3. If a class action suit or other manner of retribution is possible, count me in. I have email and voicemail from the man. He colluded with opposing counsel, I am certain. My case was damaged so severely it nearly lost me everything and I am still paying dearly.

  4. There's probably a lot of blame that can be cast around for Indiana Tech's abysmal bar passage rate this last February. The folks who decided that Indiana, a state with roughly 16,000 to 18,000 attorneys, needs a fifth law school need to question the motives that drove their support of this project. Others, who have been "strong supporters" of the law school, should likewise ask themselves why they believe this institution should be supported. Is it because it fills some real need in the state? Or is it, instead, nothing more than a resume builder for those who teach there part-time? And others who make excuses for the students' poor performance, especially those who offer nothing more than conspiracy theories to back up their claims--who are they helping? What evidence do they have to support their posturing? Ultimately, though, like most everything in life, whether one succeeds or fails is entirely within one's own hands. At least one student from Indiana Tech proved this when he/she took and passed the February bar. A second Indiana Tech student proved this when they took the bar in another state and passed. As for the remaining 9 who took the bar and didn't pass (apparently, one of the students successfully appealed his/her original score), it's now up to them (and nobody else) to ensure that they pass on their second attempt. These folks should feel no shame; many currently successful practicing attorneys failed the bar exam on their first try. These same attorneys picked themselves up, dusted themselves off, and got back to the rigorous study needed to ensure they would pass on their second go 'round. This is what the Indiana Tech students who didn't pass the first time need to do. Of course, none of this answers such questions as whether Indiana Tech should be accredited by the ABA, whether the school should keep its doors open, or, most importantly, whether it should have even opened its doors in the first place. Those who promoted the idea of a fifth law school in Indiana need to do a lot of soul-searching regarding their decisions. These same people should never be allowed, again, to have a say about the future of legal education in this state or anywhere else. Indiana already has four law schools. That's probably one more than it really needs. But it's more than enough.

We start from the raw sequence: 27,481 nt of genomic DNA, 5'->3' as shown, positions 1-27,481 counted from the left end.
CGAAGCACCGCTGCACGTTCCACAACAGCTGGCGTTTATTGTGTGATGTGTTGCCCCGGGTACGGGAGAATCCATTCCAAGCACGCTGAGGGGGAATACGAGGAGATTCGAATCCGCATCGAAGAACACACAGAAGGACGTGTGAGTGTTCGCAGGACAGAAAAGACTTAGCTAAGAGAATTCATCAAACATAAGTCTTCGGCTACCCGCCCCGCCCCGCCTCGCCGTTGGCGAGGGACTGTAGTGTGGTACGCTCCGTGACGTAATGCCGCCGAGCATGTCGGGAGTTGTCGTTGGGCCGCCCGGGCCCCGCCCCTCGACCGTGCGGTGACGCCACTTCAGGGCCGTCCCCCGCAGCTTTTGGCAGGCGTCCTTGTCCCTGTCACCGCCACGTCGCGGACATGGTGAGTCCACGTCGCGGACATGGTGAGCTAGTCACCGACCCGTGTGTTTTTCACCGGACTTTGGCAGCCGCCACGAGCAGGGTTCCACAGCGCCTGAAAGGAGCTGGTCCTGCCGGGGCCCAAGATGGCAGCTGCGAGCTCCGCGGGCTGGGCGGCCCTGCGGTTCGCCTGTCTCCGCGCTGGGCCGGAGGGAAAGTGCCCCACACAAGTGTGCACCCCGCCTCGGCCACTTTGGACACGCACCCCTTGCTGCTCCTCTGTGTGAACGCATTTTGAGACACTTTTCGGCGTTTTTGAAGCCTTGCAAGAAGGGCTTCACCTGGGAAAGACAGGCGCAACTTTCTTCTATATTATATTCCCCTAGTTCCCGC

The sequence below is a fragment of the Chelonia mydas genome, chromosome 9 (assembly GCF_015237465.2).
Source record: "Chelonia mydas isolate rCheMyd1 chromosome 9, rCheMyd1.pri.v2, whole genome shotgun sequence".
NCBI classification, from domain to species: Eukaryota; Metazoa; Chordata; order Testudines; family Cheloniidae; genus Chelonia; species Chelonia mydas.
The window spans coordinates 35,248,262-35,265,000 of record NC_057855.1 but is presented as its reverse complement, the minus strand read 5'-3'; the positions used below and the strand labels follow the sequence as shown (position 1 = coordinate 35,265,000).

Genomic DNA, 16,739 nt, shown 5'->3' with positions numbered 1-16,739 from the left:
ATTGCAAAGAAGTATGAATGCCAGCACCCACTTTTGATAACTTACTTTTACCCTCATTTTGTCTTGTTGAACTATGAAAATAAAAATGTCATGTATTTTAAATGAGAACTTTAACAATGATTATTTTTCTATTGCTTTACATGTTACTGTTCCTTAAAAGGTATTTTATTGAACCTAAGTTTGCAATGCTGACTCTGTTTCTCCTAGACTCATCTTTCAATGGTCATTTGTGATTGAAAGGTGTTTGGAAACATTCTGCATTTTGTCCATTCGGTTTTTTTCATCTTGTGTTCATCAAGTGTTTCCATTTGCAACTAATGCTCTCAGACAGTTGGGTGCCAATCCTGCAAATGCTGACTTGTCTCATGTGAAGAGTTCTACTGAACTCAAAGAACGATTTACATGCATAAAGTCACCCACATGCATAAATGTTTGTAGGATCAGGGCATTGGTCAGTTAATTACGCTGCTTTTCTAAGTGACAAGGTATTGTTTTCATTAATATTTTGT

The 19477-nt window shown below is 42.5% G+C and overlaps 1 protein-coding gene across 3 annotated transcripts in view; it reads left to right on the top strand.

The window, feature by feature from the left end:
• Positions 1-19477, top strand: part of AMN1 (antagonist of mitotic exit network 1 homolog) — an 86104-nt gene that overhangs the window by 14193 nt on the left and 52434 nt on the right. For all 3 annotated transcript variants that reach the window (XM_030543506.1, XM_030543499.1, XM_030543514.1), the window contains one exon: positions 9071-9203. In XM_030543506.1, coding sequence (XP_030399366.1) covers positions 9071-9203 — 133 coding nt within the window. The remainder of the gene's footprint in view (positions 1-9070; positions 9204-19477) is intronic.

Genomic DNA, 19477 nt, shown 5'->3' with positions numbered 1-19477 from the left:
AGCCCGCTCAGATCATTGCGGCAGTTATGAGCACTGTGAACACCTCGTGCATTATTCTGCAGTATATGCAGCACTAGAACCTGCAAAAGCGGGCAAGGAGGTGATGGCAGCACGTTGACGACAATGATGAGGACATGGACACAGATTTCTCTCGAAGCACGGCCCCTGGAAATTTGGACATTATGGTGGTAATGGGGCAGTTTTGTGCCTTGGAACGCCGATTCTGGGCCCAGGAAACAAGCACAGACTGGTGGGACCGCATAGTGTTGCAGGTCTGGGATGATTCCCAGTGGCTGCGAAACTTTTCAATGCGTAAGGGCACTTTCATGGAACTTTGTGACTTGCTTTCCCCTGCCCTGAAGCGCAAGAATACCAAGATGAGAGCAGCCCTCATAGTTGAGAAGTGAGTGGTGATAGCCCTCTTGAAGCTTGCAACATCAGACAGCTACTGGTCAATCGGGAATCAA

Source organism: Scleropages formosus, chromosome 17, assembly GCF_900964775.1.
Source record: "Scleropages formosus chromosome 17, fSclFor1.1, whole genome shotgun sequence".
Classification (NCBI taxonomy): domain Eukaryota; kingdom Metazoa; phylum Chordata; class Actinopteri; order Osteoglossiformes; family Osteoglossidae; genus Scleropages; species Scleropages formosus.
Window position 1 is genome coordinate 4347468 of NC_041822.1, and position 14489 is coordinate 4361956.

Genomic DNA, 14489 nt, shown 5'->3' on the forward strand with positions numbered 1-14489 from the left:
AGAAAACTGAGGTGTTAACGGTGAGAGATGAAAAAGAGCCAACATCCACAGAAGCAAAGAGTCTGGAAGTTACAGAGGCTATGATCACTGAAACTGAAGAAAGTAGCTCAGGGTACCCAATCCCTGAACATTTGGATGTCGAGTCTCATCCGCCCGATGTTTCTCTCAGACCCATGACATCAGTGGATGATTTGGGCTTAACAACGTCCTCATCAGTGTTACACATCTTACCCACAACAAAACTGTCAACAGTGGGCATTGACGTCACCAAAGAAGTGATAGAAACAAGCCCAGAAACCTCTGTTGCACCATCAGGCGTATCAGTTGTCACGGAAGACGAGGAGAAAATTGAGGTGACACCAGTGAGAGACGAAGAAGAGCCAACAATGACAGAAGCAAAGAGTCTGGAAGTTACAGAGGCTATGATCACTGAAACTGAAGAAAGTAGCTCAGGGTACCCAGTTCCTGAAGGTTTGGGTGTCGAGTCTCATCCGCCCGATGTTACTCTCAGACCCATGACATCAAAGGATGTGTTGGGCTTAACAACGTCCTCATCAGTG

5. This man Steve Hubbard goes on any online post or forum he can find and tries to push his company. He said court reporters would be obsolete a few years ago, yet here we are. How does he have time to search out every single post about court reporters and even spy in private court reporting forums if his company is so successful???? Dude, get a life. And back to what this post was about, I agree that some national firms cause a huge problem.